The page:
Ron Holloway

hollowayLongtime Variety Berlin stringer Ron Holloway passed away in a Berlin hospital on Dec. 16 after a seven-year bout with cancer. His wife, actress Dorothea Moritz, was by his side to the end. He was 76.

Born in Peoria, Illinois in 1933, Holloway took orders as a Catholic priest in Chicago, but later gave up his religious calling and moved first to Paris and then to Hamburg with a two-year grant to obtain his PhD, with particular reference to the films of Carl Theodor Dreyer, Ingmar Bergman and Robert Bresson. He and his wife, Dorothea, moved to Berlin in 1976 when the then director of the Berlin Film Festival, Wolf Donner, invited him to become a member of the selection committee, especially for East European cinema. It was also at that time that Holloway became Variety’s stringer in Berlin and in 1979 started up his own film magazine, Kino, which recently celebrated its 30th year of publication. It was due to a conflict of interest between Kino and his work for Variety that he left the sheet, though he continued on good terms with its staff and management and contributed items both to the Simesite and to the Souvenir Album which was published for the 100 Anniversary of Variety in 2005. (See, e.g. his reminiscences of the old Hotel Suisse in Cannes).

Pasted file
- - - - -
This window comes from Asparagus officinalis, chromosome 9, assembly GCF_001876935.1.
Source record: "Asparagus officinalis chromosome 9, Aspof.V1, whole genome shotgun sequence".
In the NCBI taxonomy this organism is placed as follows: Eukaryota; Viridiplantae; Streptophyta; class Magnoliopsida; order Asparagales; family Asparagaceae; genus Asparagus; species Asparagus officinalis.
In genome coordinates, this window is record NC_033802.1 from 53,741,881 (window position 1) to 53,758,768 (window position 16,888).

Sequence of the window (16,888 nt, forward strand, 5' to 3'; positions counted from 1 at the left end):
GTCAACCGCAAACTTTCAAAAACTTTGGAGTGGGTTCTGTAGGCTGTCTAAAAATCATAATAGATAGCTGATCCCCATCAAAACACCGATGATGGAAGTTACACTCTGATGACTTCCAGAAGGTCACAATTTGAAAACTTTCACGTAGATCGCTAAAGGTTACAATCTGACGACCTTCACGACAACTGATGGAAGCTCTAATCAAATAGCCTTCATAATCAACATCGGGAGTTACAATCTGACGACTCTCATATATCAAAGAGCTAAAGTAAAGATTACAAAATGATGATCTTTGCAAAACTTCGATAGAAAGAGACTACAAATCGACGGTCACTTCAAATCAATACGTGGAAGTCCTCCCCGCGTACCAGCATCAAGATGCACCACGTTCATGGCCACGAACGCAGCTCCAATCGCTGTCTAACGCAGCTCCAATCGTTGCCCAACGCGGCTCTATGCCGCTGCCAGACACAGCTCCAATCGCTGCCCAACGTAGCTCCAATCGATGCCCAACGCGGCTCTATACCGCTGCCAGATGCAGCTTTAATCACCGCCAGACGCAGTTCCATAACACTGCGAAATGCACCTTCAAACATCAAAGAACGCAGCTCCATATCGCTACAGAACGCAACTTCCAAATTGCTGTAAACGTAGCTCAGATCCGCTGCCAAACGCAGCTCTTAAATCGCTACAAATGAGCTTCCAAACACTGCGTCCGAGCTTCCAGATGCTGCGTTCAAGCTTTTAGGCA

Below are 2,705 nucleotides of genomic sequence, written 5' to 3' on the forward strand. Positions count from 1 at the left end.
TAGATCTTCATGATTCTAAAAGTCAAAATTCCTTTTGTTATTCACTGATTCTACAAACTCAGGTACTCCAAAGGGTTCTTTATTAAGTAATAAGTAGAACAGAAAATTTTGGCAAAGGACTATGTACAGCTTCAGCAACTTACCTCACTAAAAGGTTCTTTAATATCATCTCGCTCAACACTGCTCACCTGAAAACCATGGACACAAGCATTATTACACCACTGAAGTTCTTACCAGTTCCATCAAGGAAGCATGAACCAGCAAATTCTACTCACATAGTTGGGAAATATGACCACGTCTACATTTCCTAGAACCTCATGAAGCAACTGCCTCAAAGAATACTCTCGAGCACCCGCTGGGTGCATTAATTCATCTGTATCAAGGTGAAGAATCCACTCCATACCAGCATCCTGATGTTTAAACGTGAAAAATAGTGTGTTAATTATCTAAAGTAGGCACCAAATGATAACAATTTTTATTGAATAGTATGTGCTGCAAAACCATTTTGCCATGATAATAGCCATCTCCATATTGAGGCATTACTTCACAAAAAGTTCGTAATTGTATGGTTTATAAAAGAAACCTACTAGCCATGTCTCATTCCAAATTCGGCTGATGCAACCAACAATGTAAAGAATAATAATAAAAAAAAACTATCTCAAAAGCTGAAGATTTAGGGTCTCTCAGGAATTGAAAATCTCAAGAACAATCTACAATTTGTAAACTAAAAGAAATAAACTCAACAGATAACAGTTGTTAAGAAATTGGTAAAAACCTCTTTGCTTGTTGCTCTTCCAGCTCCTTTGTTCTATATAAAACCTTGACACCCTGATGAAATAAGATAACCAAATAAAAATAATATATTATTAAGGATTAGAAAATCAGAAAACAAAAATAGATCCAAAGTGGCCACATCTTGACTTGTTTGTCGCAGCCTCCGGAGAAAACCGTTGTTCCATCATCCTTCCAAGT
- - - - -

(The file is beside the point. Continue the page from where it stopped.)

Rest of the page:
Ron also filed for the Hollywood Reporter and Moving Pictures, as well as occasionally contributing articles to the Financial Times and the International Herald Tribune.

Among books written by him are “Z for Zagreb” (1972), “Beyond the Image. Approaches to the Religious Dimension in the Cinema” (1977), “O is for Oberhausen” (1979) and “The Bulgarian Cinema” (1985). He directed two documentaries, “Made In Germany” and “Sundance” which were aired on the German pubcaster ZDF.

Holloway was the co-founder of the Chicago Center for Film Study and the Cleveland Cinematheque.

Funeral arrangements are to be announced next Monday (Dec. 21).